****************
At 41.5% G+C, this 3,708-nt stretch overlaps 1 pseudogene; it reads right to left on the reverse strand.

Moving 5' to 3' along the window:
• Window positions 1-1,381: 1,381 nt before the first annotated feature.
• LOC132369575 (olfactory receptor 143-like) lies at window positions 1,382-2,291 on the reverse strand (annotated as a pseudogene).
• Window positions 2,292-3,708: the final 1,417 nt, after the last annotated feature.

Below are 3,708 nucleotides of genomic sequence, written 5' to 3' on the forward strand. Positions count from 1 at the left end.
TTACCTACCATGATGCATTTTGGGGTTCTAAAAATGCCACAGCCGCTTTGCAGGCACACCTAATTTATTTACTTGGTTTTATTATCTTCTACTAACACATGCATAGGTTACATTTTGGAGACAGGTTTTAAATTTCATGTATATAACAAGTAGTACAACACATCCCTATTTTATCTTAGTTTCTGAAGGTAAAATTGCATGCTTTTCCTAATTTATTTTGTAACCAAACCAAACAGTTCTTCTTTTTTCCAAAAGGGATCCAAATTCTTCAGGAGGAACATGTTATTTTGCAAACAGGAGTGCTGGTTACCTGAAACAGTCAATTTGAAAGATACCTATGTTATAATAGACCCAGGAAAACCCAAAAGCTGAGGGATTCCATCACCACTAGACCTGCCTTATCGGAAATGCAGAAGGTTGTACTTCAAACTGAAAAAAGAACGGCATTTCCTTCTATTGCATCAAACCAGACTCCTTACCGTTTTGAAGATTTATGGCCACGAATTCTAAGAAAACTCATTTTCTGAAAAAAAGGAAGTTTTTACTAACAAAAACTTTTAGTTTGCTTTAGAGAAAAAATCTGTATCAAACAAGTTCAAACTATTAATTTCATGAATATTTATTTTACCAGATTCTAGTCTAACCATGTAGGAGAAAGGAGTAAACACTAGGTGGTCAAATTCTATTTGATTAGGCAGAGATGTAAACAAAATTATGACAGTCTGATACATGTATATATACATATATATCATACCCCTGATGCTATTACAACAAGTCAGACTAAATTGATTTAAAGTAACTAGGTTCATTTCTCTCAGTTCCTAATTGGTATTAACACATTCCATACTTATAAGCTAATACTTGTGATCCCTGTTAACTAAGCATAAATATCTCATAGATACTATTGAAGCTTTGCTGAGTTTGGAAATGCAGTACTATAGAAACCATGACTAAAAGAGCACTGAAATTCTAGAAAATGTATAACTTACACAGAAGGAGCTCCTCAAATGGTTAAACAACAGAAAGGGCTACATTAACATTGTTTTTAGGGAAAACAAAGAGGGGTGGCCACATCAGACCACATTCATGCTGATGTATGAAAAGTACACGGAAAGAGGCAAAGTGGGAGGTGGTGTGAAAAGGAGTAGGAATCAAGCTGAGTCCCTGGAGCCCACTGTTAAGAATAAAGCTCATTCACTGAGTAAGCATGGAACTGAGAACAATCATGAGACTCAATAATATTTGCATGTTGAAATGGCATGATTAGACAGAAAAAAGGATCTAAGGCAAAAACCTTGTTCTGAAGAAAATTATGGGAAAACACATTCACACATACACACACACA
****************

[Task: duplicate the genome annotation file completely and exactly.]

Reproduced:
At 41.5% G+C, this 3,708-nt stretch overlaps 1 pseudogene; it reads right to left on the reverse strand.

Moving 5' to 3' along the window:
• Window positions 1-1,381: 1,381 nt before the first annotated feature.
• LOC132369575 (olfactory receptor 143-like) lies at window positions 1,382-2,291 on the reverse strand (annotated as a pseudogene).
• Window positions 2,292-3,708: the final 1,417 nt, after the last annotated feature.

Below are 3,708 nucleotides of genomic sequence, written 5' to 3' on the forward strand. Positions count from 1 at the left end.
TTACCTACCATGATGCATTTTGGGGTTCTAAAAATGCCACAGCCGCTTTGCAGGCACACCTAATTTATTTACTTGGTTTTATTATCTTCTACTAACACATGCATAGGTTACATTTTGGAGACAGGTTTTAAATTTCATGTATATAACAAGTAGTACAACACATCCCTATTTTATCTTAGTTTCTGAAGGTAAAATTGCATGCTTTTCCTAATTTATTTTGTAACCAAACCAAACAGTTCTTCTTTTTTCCAAAAGGGATCCAAATTCTTCAGGAGGAACATGTTATTTTGCAAACAGGAGTGCTGGTTACCTGAAACAGTCAATTTGAAAGATACCTATGTTATAATAGACCCAGGAAAACCCAAAAGCTGAGGGATTCCATCACCACTAGACCTGCCTTATCGGAAATGCAGAAGGTTGTACTTCAAACTGAAAAAAGAACGGCATTTCCTTCTATTGCATCAAACCAGACTCCTTACCGTTTTGAAGATTTATGGCCACGAATTCTAAGAAAACTCATTTTCTGAAAAAAAGGAAGTTTTTACTAACAAAAACTTTTAGTTTGCTTTAGAGAAAAAATCTGTATCAAACAAGTTCAAACTATTAATTTCATGAATATTTATTTTACCAGATTCTAGTCTAACCATGTAGGAGAAAGGAGTAAACACTAGGTGGTCAAATTCTATTTGATTAGGCAGAGATGTAAACAAAATTATGACAGTCTGATACATGTATATATACATATATATCATACCCCTGATGCTATTACAACAAGTCAGACTAAATTGATTTAAAGTAACTAGGTTCATTTCTCTCAGTTCCTAATTGGTATTAACACATTCCATACTTATAAGCTAATACTTGTGATCCCTGTTAACTAAGCATAAATATCTCATAGATACTATTGAAGCTTTGCTGAGTTTGGAAATGCAGTACTATAGAAACCATGACTAAAAGAGCACTGAAATTCTAGAAAATGTATAACTTACACAGAAGGAGCTCCTCAAATGGTTAAACAACAGAAAGGGCTACATTAACATTGTTTTTAGGGAAAACAAAGAGGGGTGGCCACATCAGACCACATTCATGCTGATGTATGAAAAGTACACGGAAAGAGGCAAAGTGGGAGGTGGTGTGAAAAGGAGTAGGAATCAAGCTGAGTCCCTGGAGCCCACTGTTAAGAATAAAGCTCATTCACTGAGTAAGCATGGAACTGAGAACAATCATGAGACTCAATAATATTTGCATGTTGAAATGGCATGATTAGACAGAAAAAAGGATCTAAGGCAAAAACCTTGTTCTGAAGAAAATTATGGGAAAACACATTCACACATACACACACACA